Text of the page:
The operations of private and central banks effectively create the money we use. Central and private banks have the authority to manage and influence the money supply within an economy, while private banks do this via the lending process.
Increased money supply, or “money printing”, decreases the value of a currency because it reduces its “purchasing power”. Less purchasing power means the same amount of money doesn’t buy you as much as it used to.
In the worst-case scenario, it can lead to hyperinflation, as seen in the recent past in Zimbabwe for example.
When a currency’s value falls, it becomes cheaper in comparison to other currencies. For example, if the U.S. dollar weakens, you can now buy more dollars with the same amount of sterling than before.
On most occasions, the market drives changes in the value of a currency. Sometimes, governments choose to devalue their currency for political and economic reasons.
A lower exchange rate makes a country’s products or services cheaper for international buyers. Export booms often follow currency devaluations for this reason.
Devaluations often lead companies to import goods instead of buying them locally. That’s because the weaker currency makes foreign goods and materials less expensive for them to buy.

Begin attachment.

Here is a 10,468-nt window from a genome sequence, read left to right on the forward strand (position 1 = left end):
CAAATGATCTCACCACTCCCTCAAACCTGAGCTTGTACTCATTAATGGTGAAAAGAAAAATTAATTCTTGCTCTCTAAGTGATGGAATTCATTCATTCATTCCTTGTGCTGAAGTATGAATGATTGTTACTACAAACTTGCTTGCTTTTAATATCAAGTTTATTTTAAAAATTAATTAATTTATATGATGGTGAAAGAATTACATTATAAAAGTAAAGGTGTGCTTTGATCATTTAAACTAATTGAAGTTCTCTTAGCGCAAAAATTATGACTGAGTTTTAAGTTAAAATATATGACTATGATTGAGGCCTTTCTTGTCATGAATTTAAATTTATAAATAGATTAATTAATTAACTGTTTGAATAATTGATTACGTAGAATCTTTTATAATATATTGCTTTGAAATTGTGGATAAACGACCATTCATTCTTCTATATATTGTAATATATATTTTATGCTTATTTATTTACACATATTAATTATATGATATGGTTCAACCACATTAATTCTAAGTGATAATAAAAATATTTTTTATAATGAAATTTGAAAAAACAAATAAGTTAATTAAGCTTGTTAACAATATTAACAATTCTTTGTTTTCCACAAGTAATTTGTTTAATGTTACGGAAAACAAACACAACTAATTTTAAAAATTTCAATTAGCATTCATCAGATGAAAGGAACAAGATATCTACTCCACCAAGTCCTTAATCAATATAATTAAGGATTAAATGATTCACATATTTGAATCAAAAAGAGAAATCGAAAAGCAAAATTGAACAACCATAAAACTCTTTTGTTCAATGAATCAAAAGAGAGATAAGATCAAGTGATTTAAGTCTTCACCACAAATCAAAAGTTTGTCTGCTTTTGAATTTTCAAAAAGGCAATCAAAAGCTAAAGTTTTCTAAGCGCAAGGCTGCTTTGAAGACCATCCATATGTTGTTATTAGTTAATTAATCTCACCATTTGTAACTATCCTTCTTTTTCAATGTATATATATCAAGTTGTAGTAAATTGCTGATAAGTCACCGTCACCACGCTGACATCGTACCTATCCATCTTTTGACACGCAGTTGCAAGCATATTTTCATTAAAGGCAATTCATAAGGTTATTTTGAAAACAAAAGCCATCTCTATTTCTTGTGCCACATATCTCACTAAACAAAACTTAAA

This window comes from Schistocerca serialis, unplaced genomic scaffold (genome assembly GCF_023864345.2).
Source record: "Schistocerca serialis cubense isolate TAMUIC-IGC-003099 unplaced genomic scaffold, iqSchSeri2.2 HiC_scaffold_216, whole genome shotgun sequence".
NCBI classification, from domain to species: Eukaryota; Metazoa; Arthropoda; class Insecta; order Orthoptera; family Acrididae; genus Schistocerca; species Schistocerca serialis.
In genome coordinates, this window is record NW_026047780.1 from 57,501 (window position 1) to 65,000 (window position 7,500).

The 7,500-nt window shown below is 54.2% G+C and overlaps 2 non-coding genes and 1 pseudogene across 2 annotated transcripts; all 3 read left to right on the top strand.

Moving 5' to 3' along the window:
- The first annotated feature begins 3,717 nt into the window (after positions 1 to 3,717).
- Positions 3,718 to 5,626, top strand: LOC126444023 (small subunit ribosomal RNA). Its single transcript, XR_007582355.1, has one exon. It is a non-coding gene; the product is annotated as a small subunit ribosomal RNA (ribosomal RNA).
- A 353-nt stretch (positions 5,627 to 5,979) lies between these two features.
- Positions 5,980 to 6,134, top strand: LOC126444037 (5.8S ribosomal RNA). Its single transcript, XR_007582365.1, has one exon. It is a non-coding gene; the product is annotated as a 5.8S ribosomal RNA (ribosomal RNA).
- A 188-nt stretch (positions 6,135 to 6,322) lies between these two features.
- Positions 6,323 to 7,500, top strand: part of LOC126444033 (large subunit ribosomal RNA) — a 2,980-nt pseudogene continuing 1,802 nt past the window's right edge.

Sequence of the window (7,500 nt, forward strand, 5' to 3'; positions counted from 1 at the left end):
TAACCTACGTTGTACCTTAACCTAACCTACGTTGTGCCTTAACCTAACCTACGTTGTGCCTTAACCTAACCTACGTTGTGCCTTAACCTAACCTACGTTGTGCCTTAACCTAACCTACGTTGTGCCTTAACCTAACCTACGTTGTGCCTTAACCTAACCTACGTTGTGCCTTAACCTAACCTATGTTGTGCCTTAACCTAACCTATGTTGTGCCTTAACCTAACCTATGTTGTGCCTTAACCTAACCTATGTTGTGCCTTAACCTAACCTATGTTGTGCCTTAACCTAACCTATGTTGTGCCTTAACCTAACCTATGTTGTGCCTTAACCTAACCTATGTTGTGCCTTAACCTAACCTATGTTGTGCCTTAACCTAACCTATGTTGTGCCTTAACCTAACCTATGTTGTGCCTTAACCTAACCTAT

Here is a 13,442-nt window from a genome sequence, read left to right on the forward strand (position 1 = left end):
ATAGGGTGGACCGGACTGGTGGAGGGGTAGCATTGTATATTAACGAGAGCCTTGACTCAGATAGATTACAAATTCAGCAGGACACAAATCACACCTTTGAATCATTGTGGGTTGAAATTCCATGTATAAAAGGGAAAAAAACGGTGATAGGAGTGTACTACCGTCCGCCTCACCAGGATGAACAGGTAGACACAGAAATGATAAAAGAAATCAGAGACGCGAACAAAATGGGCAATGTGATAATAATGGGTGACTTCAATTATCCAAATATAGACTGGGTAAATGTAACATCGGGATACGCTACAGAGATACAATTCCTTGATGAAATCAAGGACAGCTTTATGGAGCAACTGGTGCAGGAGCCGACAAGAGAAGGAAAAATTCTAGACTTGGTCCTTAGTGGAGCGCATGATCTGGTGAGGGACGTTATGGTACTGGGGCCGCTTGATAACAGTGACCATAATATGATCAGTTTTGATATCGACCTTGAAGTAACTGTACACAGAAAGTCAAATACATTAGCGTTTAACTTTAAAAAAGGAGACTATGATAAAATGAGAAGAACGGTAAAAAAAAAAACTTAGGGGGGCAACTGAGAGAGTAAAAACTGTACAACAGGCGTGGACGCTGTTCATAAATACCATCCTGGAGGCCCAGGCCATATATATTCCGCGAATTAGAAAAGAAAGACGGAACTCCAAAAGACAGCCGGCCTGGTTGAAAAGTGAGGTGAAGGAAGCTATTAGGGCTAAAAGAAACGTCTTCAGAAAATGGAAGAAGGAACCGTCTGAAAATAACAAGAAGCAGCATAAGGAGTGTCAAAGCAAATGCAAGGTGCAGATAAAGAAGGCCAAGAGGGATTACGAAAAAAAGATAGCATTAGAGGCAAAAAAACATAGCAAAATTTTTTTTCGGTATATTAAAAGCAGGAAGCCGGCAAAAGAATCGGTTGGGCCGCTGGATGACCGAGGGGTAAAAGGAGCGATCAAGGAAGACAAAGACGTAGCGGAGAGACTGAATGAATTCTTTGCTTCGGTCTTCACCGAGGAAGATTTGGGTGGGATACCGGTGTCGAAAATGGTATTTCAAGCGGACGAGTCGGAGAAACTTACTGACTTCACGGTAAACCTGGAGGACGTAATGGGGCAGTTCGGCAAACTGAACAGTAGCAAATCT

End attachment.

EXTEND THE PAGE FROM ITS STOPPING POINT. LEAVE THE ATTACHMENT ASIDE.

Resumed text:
It’s a perfect circle for these local companies – cheaper input costs, cheaper prices for foreign buyers and high-profit margins.
It’s not all good news, though, and it never lasts.
The companies that benefit from a surge in exports only do so because of the devaluation. This is a golden opportunity for them to make money fast. Entrepreneurs often focus on this to the detriment of focusing on improving their businesses over the long term. When the boom is over, they’re not any more competitive than they were before.
Devaluation-related export booms are temporary and usually come to an end for one of two reasons. First, the currency rises in value meaning that exports from that country become more expensive again for overseas buyers.
Second, other countries with even weaker currencies devalue theirs so they can have their own export boom. Overseas buyers then purchase from companies in those countries instead.
For people in a country with a devalued currency, life can get hard. The cost of imported goods usually increases, so their money won’t go as far as before. Currency devaluations often result in suppressed wage increases too, leaving ordinary citizens worse off.
There are other causes of currency devaluation. Important factors include political instability, fluctuating interest rates between countries and money printing.
Government policies and regulations
Governments, like the UK’s, often aim for a 2% inflation rate. Economists believe inflation at this level is good for balancing economic growth and keeping prices stable.
Taxes play a major role in inflation. When the government raises taxes on purchases, businesses often pass these extra costs onto end users. This is an example of cost-pull inflation.
Tax breaks have the opposite effect. When governments reduce taxes, people usually spend more. However, if that causes demand to outstrip supply, prices go up. This is an example of demand-pull inflation.